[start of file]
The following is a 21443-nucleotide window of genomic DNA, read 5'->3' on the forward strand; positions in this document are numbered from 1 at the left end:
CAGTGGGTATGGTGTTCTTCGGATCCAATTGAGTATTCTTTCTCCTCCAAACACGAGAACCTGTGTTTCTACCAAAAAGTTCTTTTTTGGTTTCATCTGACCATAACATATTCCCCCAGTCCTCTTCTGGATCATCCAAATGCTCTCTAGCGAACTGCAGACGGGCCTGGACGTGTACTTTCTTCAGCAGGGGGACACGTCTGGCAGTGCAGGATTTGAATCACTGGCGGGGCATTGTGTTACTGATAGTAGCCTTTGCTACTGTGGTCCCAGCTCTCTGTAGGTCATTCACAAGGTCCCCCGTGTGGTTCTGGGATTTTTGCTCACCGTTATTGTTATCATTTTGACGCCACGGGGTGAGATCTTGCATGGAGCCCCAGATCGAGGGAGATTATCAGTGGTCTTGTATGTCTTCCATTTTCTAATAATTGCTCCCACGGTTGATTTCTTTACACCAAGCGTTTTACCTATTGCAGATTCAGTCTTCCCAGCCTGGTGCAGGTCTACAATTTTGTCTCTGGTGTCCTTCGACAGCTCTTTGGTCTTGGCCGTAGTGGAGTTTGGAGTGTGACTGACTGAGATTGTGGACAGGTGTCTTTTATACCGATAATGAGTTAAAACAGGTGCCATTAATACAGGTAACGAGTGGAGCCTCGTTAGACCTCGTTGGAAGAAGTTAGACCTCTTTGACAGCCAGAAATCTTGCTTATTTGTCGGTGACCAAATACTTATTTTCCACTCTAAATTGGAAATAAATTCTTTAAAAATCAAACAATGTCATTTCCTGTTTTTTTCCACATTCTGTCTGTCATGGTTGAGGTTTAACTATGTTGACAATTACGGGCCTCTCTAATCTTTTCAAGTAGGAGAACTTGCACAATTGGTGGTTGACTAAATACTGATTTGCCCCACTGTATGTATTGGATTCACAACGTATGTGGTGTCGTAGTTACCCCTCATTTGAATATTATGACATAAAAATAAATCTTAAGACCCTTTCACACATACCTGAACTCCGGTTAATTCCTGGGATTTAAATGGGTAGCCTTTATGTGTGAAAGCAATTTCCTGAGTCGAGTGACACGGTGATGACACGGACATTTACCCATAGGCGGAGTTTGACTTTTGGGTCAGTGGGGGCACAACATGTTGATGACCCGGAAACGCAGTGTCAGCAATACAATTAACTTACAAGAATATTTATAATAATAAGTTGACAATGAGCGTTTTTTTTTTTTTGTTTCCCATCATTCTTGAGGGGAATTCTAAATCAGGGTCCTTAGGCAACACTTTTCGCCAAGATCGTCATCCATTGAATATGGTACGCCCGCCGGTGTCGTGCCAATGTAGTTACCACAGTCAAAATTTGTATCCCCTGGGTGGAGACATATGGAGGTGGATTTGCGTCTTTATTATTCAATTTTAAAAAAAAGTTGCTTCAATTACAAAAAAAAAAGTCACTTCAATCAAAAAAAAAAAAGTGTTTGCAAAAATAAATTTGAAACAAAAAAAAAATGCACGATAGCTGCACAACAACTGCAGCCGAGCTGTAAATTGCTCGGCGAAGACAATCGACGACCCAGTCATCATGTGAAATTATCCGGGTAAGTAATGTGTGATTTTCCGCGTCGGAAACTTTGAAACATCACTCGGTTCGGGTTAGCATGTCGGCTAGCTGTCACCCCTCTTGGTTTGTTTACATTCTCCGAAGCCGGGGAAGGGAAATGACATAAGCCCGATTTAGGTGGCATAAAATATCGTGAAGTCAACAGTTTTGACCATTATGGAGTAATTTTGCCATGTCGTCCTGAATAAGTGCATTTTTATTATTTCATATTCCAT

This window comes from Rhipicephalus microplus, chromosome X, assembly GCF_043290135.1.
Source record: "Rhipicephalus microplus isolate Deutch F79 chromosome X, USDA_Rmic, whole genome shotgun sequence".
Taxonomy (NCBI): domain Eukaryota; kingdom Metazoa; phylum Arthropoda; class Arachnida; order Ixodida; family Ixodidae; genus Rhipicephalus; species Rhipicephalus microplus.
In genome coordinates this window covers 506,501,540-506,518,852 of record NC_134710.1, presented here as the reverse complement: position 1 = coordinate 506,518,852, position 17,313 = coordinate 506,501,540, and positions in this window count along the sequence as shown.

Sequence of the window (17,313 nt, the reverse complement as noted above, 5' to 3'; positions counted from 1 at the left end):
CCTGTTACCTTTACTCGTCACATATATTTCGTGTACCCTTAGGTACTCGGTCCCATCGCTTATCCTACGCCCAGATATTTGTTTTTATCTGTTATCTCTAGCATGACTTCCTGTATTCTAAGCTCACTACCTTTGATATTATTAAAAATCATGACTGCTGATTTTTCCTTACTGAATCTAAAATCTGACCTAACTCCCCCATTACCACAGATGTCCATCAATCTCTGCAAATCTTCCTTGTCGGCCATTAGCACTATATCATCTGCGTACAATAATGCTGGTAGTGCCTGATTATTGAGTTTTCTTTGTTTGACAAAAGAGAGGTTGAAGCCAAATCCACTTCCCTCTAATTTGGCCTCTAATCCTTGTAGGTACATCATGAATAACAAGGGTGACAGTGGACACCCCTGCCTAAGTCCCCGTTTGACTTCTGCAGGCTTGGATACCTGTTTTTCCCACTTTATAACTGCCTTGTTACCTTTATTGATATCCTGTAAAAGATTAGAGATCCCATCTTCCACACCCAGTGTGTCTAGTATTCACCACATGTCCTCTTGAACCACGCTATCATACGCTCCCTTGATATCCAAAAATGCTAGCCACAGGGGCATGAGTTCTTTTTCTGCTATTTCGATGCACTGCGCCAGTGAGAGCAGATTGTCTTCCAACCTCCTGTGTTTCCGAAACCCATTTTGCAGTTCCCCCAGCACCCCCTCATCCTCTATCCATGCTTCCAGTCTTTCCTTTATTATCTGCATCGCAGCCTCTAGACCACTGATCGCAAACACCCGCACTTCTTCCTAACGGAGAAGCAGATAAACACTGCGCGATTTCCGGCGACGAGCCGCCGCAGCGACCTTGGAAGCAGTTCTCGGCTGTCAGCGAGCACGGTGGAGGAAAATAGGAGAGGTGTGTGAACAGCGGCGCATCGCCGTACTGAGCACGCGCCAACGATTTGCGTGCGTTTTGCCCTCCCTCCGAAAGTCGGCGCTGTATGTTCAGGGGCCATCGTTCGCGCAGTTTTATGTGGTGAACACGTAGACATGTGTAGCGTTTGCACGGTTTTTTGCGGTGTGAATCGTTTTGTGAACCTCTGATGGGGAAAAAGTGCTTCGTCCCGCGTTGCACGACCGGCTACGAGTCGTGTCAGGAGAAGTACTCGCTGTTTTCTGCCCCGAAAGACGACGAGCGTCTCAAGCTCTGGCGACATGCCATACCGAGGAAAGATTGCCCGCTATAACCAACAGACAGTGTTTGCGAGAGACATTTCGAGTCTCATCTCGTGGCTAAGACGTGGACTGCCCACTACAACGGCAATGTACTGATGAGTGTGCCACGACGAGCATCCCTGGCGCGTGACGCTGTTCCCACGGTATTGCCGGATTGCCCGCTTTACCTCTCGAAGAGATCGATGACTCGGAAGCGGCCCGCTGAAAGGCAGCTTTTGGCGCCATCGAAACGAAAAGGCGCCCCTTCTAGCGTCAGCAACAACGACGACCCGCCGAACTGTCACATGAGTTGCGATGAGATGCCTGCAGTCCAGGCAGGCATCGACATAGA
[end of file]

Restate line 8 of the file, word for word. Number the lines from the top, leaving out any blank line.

CCTGTTACCTTTACTCGTCACATATATTTCGTGTACCCTTAGGTACTCGGTCCCATCGCTTATCCTACGCCCAGATATTTGTTTTTATCTGTTATCTCTAGCATGACTTCCTGTATTCTAAGCTCACTACCTTTGATATTATTAAAAATCATGACTGCTGATTTTTCCTTACTGAATCTAAAATCTGACCTAACTCCCCCATTACCACAGATGTCCATCAATCTCTGCAAATCTTCCTTGTCGGCCATTAGCACTATATCATCTGCGTACAATAATGCTGGTAGTGCCTGATTATTGAGTTTTCTTTGTTTGACAAAAGAGAGGTTGAAGCCAAATCCACTTCCCTCTAATTTGGCCTCTAATCCTTGTAGGTACATCATGAATAACAAGGGTGACAGTGGACACCCCTGCCTAAGTCCCCGTTTGACTTCTGCAGGCTTGGATACCTGTTTTTCCCACTTTATAACTGCCTTGTTACCTTTATTGATATCCTGTAAAAGATTAGAGATCCCATCTTCCACACCCAGTGTGTCTAGTATTCACCACATGTCCTCTTGAACCACGCTATCATACGCTCCCTTGATATCCAAAAATGCTAGCCACAGGGGCATGAGTTCTTTTTCTGCTATTTCGATGCACTGCGCCAGTGAGAGCAGATTGTCTTCCAACCTCCTGTGTTTCCGAAACCCATTTTGCAGTTCCCCCAGCACCCCCTCATCCTCTATCCATGCTTCCAGTCTTTCCTTTATTATCTGCATCGCAGCCTCTAGACCACTGATCGCAAACACCCGCACTTCTTCCTAACGGAGAAGCAGATAAACACTGCGCGATTTCCGGCGACGAGCCGCCGCAGCGACCTTGGAAGCAGTTCTCGGCTGTCAGCGAGCACGGTGGAGGAAAATAGGAGAGGTGTGTGAACAGCGGCGCATCGCCGTACTGAGCACGCGCCAACGATTTGCGTGCGTTTTGCCCTCCCTCCGAAAGTCGGCGCTGTATGTTCAGGGGCCATCGTTCGCGCAGTTTTATGTGGTGAACACGTAGACATGTGTAGCGTTTGCACGGTTTTTTGCGGTGTGAATCGTTTTGTGAACCTCTGATGGGGAAAAAGTGCTTCGTCCCGCGTTGCACGACCGGCTACGAGTCGTGTCAGGAGAAGTACTCGCTGTTTTCTGCCCCGAAAGACGACGAGCGTCTCAAGCTCTGGCGACATGCCATACCGAGGAAAGATTGCCCGCTATAACCAACAGACAGTGTTTGCGAGAGACATTTCGAGTCTCATCTCGTGGCTAAGACGTGGACTGCCCACTACAACGGCAATGTACTGATGAGTGTGCCACGACGAGCATCCCTGGCGCGTGACGCTGTTCCCACGGTATTGCCGGATTGCCCGCTTTACCTCTCGAAGAGATCGATGACTCGGAAGCGGCCCGCTGAAAGGCAGCTTTTGGCGCCATCGAAACGAAAAGGCGCCCCTTCTAGCGTCAGCAACAACGACGACCCGCCGAACTGTCACATGAGTTGCGATGAGATGCCTGCAGTCCAGGCAGGCATCGACATAGA